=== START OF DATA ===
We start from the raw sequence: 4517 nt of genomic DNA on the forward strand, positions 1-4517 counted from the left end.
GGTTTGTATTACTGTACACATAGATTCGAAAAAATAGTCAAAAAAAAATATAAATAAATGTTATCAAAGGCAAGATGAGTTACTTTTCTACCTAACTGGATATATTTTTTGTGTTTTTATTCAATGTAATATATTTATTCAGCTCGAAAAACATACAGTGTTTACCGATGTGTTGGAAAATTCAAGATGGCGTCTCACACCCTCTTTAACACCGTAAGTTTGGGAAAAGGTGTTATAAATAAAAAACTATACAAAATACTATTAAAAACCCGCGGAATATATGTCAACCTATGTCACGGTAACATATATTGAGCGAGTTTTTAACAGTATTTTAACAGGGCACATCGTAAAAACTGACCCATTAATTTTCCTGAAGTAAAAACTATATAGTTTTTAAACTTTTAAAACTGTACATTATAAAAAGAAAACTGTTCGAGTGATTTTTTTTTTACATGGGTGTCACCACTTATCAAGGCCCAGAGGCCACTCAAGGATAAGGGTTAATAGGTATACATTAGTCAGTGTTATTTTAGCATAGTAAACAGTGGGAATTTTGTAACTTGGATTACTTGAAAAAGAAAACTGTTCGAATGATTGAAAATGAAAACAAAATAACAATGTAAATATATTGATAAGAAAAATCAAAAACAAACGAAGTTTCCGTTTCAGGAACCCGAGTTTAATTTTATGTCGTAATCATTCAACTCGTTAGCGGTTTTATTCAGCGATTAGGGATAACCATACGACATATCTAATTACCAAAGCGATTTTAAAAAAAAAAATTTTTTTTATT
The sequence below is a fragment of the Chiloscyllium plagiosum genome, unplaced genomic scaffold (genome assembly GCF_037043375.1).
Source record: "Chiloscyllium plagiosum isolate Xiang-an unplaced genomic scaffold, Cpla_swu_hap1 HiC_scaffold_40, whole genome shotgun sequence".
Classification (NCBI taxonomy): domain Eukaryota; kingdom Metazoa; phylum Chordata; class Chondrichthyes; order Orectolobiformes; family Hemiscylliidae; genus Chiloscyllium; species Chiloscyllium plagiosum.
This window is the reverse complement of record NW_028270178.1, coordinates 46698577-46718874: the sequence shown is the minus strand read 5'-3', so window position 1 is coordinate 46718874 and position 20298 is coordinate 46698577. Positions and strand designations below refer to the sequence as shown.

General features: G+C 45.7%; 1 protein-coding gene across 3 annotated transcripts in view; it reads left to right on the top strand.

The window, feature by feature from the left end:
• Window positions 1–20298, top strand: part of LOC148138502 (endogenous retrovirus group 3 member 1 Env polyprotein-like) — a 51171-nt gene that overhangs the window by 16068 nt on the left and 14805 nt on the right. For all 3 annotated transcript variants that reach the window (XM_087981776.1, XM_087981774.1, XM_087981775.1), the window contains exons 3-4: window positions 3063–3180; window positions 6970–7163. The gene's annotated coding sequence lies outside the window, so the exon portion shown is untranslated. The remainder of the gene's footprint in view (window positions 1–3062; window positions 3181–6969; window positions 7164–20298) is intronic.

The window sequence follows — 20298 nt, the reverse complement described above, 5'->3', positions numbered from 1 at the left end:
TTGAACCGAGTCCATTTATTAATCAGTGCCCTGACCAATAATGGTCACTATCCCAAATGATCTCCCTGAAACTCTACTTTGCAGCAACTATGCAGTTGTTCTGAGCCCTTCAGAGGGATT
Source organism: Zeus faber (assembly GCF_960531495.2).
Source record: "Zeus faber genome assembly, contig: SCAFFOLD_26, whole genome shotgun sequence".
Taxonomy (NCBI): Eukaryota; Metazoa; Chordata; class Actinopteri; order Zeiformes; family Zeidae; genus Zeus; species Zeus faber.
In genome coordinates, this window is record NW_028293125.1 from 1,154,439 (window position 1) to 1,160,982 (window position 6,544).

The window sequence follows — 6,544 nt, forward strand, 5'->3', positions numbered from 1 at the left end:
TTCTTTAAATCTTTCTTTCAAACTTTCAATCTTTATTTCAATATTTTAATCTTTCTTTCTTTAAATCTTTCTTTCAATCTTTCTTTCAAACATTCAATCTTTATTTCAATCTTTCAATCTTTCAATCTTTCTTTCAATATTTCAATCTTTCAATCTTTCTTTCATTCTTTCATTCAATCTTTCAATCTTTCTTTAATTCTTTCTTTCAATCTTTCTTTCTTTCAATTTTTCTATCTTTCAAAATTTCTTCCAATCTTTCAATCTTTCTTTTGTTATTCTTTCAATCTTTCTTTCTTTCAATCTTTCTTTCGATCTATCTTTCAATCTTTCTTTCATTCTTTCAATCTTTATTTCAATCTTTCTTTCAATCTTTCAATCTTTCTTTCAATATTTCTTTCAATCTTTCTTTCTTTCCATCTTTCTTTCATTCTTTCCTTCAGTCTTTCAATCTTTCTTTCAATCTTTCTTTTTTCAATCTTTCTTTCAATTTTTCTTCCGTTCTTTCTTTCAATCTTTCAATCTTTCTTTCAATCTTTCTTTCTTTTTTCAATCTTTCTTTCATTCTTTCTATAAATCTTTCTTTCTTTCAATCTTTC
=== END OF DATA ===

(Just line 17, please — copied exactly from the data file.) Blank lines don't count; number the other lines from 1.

TTCTTTAAATCTTTCTTTCAAACTTTCAATCTTTATTTCAATATTTTAATCTTTCTTTCTTTAAATCTTTCTTTCAATCTTTCTTTCAAACATTCAATCTTTATTTCAATCTTTCAATCTTTCAATCTTTCTTTCAATATTTCAATCTTTCAATCTTTCTTTCATTCTTTCATTCAATCTTTCAATCTTTCTTTAATTCTTTCTTTCAATCTTTCTTTCTTTCAATTTTTCTATCTTTCAAAATTTCTTCCAATCTTTCAATCTTTCTTTTGTTATTCTTTCAATCTTTCTTTCTTTCAATCTTTCTTTCGATCTATCTTTCAATCTTTCTTTCATTCTTTCAATCTTTATTTCAATCTTTCTTTCAATCTTTCAATCTTTCTTTCAATATTTCTTTCAATCTTTCTTTCTTTCCATCTTTCTTTCATTCTTTCCTTCAGTCTTTCAATCTTTCTTTCAATCTTTCTTTTTTCAATCTTTCTTTCAATTTTTCTTCCGTTCTTTCTTTCAATCTTTCAATCTTTCTTTCAATCTTTCTTTCTTTTTTCAATCTTTCTTTCATTCTTTCTATAAATCTTTCTTTCTTTCAATCTTTC